A new technology is helping ski resorts adapt to climate change and perhaps even extend their seasons beyond the winter. So-called dry slopes, or synthetic surfaces that transform a hill or mountain into a skiable slope year-round, are already in use throughout Europe. Now they’re gaining popularity in America.
Makers of dry slopes include Perma-snow, Skitrax, Proslope, and Snowflex, the last of which is used by more than 30 European sites and has made the jump to America. Snowflex’s synthetic surface, made from polymer monofilaments, mimics the performance of snow and is compatible with regular ski, snowboard, and sledding equipment.
Liberty Mountain in Virginia opened the first U.S. Snowflex slope in 2009. Since then, tubing slopes and Olympic ski-jump training facilities in Colorado, New York, and Utah have adopted the system. According to Snowflex, a dozen more U.S. sites are in development, including four in the Northeast.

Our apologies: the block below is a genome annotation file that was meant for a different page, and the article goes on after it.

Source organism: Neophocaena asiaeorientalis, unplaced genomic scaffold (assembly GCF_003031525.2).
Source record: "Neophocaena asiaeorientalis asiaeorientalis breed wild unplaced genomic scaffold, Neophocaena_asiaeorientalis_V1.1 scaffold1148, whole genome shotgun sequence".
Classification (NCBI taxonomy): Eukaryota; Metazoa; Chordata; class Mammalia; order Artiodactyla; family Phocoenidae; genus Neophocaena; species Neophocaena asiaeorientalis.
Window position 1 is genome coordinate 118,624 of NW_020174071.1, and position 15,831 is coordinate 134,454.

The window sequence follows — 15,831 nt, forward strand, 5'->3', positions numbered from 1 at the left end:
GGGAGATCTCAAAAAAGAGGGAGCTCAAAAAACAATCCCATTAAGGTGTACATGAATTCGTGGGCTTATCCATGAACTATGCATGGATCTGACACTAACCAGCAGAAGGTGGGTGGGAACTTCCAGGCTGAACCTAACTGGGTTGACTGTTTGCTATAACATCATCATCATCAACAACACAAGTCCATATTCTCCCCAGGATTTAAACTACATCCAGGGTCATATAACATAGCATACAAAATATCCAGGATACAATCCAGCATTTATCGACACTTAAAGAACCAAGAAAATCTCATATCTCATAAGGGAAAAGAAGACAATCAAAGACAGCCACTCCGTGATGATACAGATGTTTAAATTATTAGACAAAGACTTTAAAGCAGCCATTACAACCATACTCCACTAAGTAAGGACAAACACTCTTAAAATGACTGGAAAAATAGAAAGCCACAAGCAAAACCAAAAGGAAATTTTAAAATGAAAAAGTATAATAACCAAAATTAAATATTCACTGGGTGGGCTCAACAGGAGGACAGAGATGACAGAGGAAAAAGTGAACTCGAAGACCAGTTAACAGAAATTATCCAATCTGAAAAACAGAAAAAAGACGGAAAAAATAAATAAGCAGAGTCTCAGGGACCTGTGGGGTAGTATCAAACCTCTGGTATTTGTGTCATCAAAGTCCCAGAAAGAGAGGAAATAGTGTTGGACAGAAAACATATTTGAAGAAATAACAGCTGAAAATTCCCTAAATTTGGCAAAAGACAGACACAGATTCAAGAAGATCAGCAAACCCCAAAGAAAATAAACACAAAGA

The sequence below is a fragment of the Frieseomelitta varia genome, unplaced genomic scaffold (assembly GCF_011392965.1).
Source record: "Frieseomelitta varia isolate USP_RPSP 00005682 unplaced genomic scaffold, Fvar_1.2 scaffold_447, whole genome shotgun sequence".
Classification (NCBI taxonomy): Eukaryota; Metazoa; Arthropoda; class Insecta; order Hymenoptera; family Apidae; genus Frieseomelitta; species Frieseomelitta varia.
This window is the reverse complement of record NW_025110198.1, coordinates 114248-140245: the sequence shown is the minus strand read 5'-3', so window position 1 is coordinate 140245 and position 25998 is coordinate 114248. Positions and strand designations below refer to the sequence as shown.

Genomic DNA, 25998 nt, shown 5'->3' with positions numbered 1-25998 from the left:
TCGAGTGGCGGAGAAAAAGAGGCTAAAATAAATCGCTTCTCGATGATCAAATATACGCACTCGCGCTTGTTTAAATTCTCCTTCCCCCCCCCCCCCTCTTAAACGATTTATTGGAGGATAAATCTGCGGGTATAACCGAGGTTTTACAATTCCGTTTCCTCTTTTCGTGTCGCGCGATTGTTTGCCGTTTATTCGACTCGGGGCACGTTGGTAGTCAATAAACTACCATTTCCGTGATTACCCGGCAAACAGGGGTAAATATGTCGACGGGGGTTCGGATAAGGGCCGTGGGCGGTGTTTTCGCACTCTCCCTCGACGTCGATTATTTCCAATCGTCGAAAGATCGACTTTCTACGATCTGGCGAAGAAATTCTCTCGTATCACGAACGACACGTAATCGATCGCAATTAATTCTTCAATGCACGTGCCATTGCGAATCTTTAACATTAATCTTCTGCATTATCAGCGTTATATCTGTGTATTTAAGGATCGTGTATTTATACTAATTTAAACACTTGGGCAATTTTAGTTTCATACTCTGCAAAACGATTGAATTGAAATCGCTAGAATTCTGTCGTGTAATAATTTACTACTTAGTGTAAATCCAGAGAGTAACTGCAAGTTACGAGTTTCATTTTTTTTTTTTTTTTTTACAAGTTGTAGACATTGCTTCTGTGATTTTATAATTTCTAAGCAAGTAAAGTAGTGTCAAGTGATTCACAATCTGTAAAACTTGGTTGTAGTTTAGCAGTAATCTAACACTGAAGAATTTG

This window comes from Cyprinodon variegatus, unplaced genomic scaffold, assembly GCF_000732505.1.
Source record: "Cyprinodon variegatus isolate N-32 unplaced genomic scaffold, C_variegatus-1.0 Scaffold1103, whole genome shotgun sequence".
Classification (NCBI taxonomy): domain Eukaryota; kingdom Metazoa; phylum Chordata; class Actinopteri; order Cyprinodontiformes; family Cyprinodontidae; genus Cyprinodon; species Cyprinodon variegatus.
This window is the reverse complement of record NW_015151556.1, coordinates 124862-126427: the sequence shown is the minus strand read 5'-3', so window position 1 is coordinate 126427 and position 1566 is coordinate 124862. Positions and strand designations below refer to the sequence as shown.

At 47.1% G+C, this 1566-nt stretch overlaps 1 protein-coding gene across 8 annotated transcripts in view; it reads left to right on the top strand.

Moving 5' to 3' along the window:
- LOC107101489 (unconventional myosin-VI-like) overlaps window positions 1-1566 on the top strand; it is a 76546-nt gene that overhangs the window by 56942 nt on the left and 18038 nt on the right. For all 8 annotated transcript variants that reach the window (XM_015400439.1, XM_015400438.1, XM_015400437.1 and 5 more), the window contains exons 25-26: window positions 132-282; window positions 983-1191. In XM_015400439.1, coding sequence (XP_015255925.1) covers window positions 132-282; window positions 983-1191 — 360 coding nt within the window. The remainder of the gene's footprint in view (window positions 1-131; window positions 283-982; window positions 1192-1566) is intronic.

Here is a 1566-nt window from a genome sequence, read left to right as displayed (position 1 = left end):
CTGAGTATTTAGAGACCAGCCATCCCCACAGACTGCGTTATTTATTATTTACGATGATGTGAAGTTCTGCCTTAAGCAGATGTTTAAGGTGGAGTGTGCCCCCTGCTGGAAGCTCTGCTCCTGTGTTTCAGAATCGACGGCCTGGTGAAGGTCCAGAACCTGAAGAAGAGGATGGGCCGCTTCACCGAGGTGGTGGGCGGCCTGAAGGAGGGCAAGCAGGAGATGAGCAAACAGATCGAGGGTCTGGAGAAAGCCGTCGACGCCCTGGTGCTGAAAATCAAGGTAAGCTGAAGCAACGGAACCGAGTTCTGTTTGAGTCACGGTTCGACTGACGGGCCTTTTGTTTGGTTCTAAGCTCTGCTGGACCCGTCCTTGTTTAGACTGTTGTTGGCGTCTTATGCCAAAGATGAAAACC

As ski resorts grapple with the effects of climate change, from increasingly unpredictable weather to shortened seasons like last winter’s, dry slopes offer a tantalizing opportunity. “Mother nature is no guarantee for the right temperatures,” says Dieter Sturm, a U.S. representative for Snowflex. “For both natural and manmade snow, it can make or break your financial season.”
On top of that insurance, there’s another potential savings: “You no longer have to pump snow, which eliminates a huge amount of cost and energy usage,” says Kevin Hoff, Liberty Mountain’s marketing coordinator. If heavy snows cover the synthetic surface, skiing can continue uninterrupted, although a light snow and icy conditions are trickier. “The snow has a tendency to get icy and caked, which makes it a bit sketchy to ride,” Hoff says.
Even with that drawback, positive reviews are pouring in for the Snowflex slope at Liberty Mountain. Dry slopes may be the necessary next step in adapting to climate change and bringing in year-round revenue at ski resorts.